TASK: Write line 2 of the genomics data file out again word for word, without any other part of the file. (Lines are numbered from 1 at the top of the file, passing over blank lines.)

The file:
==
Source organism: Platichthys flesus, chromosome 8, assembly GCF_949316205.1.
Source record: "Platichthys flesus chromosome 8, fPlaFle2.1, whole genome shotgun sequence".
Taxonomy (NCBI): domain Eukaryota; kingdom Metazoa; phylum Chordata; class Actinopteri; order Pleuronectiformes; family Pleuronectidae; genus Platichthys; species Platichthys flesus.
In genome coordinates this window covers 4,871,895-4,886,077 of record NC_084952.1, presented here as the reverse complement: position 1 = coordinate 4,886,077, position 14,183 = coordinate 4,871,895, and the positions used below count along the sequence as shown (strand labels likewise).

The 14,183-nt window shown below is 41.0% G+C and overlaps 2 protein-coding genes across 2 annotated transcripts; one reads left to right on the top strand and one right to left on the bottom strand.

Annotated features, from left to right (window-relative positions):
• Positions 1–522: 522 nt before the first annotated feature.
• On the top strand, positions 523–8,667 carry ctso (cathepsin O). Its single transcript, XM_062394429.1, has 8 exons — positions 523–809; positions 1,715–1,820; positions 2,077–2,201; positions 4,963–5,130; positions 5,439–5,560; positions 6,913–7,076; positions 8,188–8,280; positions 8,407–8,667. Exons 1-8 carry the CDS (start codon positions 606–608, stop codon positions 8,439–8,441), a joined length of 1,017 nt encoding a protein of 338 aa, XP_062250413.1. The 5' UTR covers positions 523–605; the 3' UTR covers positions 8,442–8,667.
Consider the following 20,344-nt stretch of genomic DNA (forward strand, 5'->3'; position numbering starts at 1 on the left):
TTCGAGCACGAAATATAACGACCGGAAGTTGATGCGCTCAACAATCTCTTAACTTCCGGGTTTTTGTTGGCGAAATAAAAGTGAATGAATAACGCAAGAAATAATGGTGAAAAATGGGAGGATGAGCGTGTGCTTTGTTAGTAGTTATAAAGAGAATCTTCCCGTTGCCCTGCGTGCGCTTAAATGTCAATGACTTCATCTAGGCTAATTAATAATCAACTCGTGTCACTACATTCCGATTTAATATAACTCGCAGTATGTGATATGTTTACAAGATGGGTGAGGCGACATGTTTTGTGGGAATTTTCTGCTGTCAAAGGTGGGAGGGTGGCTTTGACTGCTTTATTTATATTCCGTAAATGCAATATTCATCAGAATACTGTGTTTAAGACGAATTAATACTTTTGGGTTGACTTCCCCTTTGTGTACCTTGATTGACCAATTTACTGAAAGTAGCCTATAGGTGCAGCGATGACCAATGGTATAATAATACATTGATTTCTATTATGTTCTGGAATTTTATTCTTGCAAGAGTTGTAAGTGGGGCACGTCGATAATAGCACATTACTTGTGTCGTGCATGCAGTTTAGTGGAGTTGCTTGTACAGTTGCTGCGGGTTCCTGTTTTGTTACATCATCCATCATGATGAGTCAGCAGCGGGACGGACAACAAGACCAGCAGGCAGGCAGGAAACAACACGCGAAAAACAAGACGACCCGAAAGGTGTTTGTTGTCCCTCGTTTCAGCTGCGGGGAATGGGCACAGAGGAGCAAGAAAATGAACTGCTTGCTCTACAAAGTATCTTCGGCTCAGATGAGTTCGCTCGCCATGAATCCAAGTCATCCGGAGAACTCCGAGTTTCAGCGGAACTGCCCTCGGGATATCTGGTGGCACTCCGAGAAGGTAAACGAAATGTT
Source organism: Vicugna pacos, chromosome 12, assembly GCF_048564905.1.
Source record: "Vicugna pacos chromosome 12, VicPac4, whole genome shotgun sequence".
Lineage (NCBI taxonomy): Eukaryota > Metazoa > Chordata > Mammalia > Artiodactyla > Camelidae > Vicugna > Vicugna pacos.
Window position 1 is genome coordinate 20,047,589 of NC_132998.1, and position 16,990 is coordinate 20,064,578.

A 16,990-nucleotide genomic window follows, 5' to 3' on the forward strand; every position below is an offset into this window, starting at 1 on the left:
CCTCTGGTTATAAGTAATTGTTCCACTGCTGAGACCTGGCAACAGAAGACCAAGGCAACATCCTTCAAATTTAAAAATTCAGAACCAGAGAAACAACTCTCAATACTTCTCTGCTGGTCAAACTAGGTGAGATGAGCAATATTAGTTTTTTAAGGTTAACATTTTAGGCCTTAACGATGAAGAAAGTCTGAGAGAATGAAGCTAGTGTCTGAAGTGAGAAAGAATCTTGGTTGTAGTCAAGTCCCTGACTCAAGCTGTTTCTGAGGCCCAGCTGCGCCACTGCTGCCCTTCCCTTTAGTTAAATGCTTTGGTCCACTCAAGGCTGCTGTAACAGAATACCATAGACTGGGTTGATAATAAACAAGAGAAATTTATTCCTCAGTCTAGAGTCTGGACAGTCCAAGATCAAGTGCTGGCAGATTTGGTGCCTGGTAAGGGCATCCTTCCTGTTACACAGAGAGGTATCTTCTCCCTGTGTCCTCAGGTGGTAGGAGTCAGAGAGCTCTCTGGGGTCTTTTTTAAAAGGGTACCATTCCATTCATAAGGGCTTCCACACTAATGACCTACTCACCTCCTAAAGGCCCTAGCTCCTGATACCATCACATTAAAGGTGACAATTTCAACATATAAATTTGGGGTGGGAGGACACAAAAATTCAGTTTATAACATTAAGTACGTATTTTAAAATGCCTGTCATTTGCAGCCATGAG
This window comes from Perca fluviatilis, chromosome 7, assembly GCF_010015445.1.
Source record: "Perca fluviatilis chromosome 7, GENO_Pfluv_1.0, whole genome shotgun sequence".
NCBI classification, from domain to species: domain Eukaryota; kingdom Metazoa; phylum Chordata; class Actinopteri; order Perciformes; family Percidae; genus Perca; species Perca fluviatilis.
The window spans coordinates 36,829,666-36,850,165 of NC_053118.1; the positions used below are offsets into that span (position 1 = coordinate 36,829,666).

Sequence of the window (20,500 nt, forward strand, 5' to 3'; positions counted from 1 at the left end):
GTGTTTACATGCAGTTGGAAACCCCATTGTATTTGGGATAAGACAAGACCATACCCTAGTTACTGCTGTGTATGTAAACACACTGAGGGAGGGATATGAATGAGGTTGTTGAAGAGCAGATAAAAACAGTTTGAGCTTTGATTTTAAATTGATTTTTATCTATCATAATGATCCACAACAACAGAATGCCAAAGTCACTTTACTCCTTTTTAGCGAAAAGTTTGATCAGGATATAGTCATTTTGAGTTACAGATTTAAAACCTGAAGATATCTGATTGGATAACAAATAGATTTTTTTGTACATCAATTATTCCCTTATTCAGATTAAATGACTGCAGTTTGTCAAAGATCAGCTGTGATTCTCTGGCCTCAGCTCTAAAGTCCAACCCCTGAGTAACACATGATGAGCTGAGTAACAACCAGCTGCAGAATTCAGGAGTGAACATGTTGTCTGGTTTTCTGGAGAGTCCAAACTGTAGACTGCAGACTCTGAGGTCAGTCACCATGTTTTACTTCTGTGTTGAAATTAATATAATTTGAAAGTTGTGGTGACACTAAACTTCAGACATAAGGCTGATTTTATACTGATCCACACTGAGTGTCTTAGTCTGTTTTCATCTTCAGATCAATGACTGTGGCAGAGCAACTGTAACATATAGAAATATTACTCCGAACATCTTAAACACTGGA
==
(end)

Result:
Source record: "Platichthys flesus chromosome 8, fPlaFle2.1, whole genome shotgun sequence".